The next hurdle to overcome: Acrobat still really, really hated some of the files; well, those over 2 GB.  It was back to the drawing board (I mean scouring the internet in desperation) to find a solution. One helpful person posted a blog about their issues with saving large .pdf files (Adobe just won’t save if they’re over 2 GB): save them as  PDF/X. For some reason unbeknownst to me, or perhaps because this format is meant “facilitate graphics properties,” it worked! While I got an error message that my PDFs did not convert “properly” to PDF/X, it still saved successfully, and honestly, they look better than the regular .pdf files did. So from .tiff to .jpg to .pdfx, the pages of Bradford’s “labor of love” slowly became upload-able, and one step closer to being accessible for anyone, anywhere, at any time.

Uploading the files to IA was the easiest part. There’s even a option to save the basic metadata that’s input at the time of upload, so I didn’t need to enter it 36 times, although the addition of fields such as “contributor” and “rights” had to be added manually after the objects were derived (usually a few hours). And something else to keep in mind: don’t try uploading with Mozilla Firefox; use Google Chrome, as Chrome’s upload limit is 4 GB as opposed to Firefox’s 2 GB. Fortunately, I was smart enough to check up on this before attempting the first upload.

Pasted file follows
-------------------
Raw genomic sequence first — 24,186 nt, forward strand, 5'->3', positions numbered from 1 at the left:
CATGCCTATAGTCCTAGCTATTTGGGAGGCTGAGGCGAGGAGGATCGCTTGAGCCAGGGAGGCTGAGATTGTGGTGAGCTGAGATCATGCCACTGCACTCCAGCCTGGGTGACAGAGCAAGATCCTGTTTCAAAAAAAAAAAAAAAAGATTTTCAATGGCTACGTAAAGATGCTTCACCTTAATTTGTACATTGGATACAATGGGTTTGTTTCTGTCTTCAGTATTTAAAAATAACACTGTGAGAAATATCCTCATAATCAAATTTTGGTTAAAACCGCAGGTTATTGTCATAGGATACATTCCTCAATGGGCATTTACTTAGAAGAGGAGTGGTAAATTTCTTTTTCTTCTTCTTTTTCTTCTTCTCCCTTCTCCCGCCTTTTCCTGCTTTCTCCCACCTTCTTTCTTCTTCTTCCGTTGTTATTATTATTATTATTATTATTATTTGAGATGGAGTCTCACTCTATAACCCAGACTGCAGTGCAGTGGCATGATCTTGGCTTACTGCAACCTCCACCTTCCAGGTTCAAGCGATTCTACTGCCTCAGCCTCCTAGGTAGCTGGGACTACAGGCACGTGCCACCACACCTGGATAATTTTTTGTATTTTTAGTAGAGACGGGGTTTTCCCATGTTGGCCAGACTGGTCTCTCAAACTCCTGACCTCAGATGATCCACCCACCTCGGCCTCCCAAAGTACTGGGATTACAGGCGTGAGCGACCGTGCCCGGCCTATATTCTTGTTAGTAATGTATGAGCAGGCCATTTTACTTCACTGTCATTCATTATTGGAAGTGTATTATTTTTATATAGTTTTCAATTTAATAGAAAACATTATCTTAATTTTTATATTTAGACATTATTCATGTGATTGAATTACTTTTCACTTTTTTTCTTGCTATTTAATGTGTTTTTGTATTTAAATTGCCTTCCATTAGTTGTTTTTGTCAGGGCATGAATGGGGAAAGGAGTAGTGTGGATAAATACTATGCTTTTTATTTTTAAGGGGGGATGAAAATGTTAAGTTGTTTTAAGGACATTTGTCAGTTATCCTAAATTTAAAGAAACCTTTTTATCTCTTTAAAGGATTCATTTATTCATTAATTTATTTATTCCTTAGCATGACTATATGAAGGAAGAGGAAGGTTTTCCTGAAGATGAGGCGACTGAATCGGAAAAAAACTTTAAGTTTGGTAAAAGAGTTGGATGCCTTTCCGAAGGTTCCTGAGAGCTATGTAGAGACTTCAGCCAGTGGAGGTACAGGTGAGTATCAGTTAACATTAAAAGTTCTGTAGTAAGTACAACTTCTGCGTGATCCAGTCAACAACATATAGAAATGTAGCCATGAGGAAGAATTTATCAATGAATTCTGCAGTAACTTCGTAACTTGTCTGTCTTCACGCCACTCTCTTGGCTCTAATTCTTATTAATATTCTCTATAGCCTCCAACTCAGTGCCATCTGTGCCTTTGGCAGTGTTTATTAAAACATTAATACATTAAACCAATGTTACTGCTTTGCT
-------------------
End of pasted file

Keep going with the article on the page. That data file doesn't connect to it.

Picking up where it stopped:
Like Bradford writing his Biographies, uploading them for me “represent[s] much labor, but it has been a labor of love.”

To view all 36 volumes of Bradford’s Biographies of Homeopathic Physicians on Internet Archive, click here.

 

 

 

 

 

 

 

 


  1. King, William Harvey. History of homoeopathy and its institutions in America; their founders, benefactors, faculties, officers, hospitals, alumni, etc., with a record of achievement of its representatives in the world of medicine. New York, Chicago: The Lewis Publishing Company, 1905. 

The Mystery of the Shrunken Head

 Archival procedures, From the collections  Comments Off on The Mystery of the Shrunken Head
Jul 232014
 

Kuhlenbeck with bookFor the past several weeks, I’ve been processing the extensive Hartwig Kuhlenbeck collection. Kuhlenbeck, born in Germany in 1897, was Professor of Anatomy and, later, Emeritus Professor at Woman’s Medical College, and served as Major of the Medical Corps of the United States Army during World War II.  He traveled all over the world, including the Alps, Alaska, the South Pacific, India, South America, and spent several years in Japan at the Imperial University and Keio University in Tokyo as Dozent of Anatomy and Comparative Neurology during the 1920s.  He’s an interesting man with an interesting collection.  While Kuhlenbeck deserves an entire blog post to himself, one item in his collection is just begging to be written about.

Kuhlenbeck saved various memorabilia from his travels: souvenir postcards and stationery, maps, museum booklets, hotel receipts.  Fun stuff to look through, and much the same as we save from our vacations today.

In 1951, Kuhlenbeck spent several months in South America, lecturing (in Spanish, of course) at the Neurological Clinic of the University of Montevideo, Uruguay; the Hortega Institute in Buenos Aires, Argentina; and the Universities of Santiago and Concepcion in Chile.  He visited “a number of additional Medical Schools and Scientific Institutions…[to collect] material for comparative neurological study.” He also collected a shrunken head, allegedly from the Jivaro people.